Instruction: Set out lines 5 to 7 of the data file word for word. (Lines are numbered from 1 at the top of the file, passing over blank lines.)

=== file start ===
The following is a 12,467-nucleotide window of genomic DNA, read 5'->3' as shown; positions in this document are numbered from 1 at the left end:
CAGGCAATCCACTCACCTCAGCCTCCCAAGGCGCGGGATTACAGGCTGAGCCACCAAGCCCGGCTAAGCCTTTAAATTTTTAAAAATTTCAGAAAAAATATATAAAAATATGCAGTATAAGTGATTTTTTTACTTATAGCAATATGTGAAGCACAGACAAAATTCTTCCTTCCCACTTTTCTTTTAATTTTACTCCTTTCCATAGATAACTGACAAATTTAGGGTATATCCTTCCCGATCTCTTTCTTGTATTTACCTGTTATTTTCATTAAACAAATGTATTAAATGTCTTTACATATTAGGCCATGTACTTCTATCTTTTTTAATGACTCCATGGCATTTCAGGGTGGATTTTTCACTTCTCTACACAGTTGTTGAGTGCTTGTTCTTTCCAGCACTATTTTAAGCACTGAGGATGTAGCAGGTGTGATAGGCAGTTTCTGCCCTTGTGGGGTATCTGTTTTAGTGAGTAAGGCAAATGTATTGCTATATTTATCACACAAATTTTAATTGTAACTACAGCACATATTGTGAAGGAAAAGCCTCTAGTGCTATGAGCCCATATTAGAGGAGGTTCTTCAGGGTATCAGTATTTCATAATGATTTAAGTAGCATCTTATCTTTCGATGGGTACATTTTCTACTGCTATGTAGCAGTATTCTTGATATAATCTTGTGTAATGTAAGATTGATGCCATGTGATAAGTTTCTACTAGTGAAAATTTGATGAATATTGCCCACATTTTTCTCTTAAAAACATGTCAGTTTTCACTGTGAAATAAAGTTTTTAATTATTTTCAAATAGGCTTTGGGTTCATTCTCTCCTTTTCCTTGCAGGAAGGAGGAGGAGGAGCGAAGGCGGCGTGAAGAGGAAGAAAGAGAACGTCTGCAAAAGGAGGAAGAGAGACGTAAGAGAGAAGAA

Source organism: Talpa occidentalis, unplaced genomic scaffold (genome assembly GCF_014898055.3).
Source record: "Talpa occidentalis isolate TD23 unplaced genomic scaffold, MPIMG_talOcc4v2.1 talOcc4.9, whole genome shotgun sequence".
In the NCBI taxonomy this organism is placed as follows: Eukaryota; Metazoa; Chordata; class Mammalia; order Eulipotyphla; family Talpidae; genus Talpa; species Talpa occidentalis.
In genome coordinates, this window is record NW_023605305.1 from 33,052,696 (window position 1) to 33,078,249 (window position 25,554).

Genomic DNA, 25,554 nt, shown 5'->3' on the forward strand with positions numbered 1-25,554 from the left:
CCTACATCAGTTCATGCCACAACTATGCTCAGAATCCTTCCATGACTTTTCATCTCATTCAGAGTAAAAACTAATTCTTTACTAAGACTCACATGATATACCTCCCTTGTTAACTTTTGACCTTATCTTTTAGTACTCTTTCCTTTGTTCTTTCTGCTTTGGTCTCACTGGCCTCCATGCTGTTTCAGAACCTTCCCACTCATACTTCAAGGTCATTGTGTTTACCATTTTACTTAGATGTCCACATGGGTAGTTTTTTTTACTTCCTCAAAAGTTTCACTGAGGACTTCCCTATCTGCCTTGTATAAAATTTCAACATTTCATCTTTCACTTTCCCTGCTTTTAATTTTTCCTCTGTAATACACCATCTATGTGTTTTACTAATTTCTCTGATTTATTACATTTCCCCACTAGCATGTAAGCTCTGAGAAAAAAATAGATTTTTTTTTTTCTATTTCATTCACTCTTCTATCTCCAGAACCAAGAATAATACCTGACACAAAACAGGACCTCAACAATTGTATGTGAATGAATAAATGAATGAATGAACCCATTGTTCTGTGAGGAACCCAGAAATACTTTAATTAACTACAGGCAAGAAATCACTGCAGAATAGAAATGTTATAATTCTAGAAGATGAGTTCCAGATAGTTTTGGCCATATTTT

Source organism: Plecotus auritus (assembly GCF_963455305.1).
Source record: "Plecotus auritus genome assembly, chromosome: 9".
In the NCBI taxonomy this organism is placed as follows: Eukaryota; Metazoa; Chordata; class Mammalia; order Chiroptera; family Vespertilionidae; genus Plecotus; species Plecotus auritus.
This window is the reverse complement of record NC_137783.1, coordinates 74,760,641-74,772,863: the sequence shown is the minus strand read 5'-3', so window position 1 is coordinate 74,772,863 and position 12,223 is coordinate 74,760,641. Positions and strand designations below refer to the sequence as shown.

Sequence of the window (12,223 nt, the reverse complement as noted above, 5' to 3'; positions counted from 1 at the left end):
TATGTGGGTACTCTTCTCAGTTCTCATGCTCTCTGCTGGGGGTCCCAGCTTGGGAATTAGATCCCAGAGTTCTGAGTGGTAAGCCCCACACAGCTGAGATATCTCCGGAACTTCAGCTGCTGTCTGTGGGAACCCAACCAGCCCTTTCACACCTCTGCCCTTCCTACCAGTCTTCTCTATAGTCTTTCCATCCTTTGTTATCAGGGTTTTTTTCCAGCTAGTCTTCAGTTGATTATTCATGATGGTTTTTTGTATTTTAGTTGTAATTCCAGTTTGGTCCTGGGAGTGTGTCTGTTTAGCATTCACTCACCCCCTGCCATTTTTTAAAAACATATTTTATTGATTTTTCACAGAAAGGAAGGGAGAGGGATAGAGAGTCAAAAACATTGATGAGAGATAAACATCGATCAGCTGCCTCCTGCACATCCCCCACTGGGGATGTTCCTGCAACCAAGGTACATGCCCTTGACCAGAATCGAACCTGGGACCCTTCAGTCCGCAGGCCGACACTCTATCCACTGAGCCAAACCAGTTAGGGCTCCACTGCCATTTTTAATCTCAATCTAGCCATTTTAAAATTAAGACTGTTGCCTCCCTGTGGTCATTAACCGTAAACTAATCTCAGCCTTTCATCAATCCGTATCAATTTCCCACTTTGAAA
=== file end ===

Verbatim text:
In the NCBI taxonomy this organism is placed as follows: Eukaryota; Metazoa; Chordata; class Mammalia; order Eulipotyphla; family Talpidae; genus Talpa; species Talpa occidentalis.
In genome coordinates, this window is record NW_023605305.1 from 33,052,696 (window position 1) to 33,078,249 (window position 25,554).

Genomic DNA, 25,554 nt, shown 5'->3' on the forward strand with positions numbered 1-25,554 from the left: